It is even simpler as it has 5 pins ground and 5 pins 24 volts (separate from the first ones!):

In order to do that, though, you need to turn that circuit on, which is done by connecting the PS_ON pin on the first connector (look above) to the primary +24V through a resistor. 
Anywhere 1 kOhm to 10 kOhm should do.

On the picture below I had used a simple cable from another TV to allow me to easily connect the lowest pin to some of the ones above it through a resistor.
You will likely not have such a cable handy...but then again you only care about this test if your TV powers on and off, has sound, but there is no back light.

Monday, September 13, 2010

Samsung LN-S4041D LNS4041D shuts down intermittently

Well I'm back from Europe and overloaded with work!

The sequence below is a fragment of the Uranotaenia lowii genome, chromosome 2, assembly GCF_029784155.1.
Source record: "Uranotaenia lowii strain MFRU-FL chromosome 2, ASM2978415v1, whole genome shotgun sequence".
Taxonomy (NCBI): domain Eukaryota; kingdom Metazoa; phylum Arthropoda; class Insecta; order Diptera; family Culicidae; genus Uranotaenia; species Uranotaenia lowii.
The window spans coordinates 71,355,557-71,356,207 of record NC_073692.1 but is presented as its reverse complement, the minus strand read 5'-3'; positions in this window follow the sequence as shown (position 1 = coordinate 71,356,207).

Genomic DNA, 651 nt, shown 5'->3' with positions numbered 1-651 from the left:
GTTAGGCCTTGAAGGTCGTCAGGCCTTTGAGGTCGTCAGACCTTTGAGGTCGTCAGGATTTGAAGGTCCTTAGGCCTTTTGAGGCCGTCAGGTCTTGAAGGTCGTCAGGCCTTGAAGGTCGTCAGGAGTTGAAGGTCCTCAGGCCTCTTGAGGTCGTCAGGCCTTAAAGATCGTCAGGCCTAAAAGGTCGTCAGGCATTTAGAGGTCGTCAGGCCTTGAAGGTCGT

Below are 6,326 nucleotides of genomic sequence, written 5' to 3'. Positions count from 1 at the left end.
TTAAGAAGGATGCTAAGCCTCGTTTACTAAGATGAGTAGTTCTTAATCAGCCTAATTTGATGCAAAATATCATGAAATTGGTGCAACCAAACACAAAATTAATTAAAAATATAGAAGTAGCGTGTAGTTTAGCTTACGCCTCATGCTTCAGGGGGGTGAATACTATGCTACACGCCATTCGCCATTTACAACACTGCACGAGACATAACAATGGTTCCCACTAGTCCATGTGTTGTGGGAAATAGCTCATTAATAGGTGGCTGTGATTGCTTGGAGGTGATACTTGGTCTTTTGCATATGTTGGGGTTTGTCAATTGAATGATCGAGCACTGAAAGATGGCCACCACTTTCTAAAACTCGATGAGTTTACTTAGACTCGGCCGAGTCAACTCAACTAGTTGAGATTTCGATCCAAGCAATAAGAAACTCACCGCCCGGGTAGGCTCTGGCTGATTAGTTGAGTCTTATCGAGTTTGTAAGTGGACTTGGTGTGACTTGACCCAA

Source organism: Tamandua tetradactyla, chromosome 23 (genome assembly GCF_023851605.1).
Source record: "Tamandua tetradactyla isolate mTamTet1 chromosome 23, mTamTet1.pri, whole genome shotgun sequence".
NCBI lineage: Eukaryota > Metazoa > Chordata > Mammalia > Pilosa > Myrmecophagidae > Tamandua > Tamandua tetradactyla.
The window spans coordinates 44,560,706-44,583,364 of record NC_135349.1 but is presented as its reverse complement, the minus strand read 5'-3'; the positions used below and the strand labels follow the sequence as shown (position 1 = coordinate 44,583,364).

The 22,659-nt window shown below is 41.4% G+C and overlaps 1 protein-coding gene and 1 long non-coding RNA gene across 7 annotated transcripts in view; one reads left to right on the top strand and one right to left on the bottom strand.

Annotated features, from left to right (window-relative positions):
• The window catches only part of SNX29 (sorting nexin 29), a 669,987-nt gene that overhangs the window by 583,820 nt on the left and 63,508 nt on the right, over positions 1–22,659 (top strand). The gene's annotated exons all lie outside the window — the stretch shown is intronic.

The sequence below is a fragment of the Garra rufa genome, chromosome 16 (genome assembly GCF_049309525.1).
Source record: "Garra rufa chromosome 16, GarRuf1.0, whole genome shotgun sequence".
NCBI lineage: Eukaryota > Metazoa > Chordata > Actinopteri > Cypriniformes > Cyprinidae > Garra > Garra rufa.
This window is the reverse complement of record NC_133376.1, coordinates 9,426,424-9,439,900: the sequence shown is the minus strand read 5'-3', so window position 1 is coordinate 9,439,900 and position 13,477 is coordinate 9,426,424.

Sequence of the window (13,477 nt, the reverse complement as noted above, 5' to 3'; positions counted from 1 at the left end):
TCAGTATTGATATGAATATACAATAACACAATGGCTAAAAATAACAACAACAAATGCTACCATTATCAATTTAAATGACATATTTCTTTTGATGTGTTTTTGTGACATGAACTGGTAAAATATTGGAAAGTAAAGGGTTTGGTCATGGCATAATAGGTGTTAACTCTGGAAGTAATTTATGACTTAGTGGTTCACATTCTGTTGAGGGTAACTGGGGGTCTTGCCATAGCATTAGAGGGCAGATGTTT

This post is for a trivial problem with the BN44-00134A power supply used in some Samsung LCD TVs.

Just yesterday came across a LN-S4041D TV unit. It was brought in for service with complains for intermittent shutdowns after working for a while.

Sounds familiar - many TVs would do that, very often due to puffed capacitors in their power supply boards.
(of course it is not always the case; remember, nothing is ever certain, so the next time you call a service technician please spare their day and tell them the problem you see and not what you think is causing it!)

So anyway, after taking the back off and looking at the power board this is what I saw:

An even closer look at the upper right corner revealed the following:

Did you notice the two puffed caps? They are a little harder to see on the image - I am an electronics and software engineer, after all, not a photographer - but if you know they are there you will see them even on this image.

Puffed caps like that are usually connected in parallel and usually have the same value.

In this case they were both 1000 uF / 10V .

When replacing puffed caps it is usually best to use the same value for their capacity (1000 uF in this case) and always safer to use same or, better yet, higher value for their rated voltage.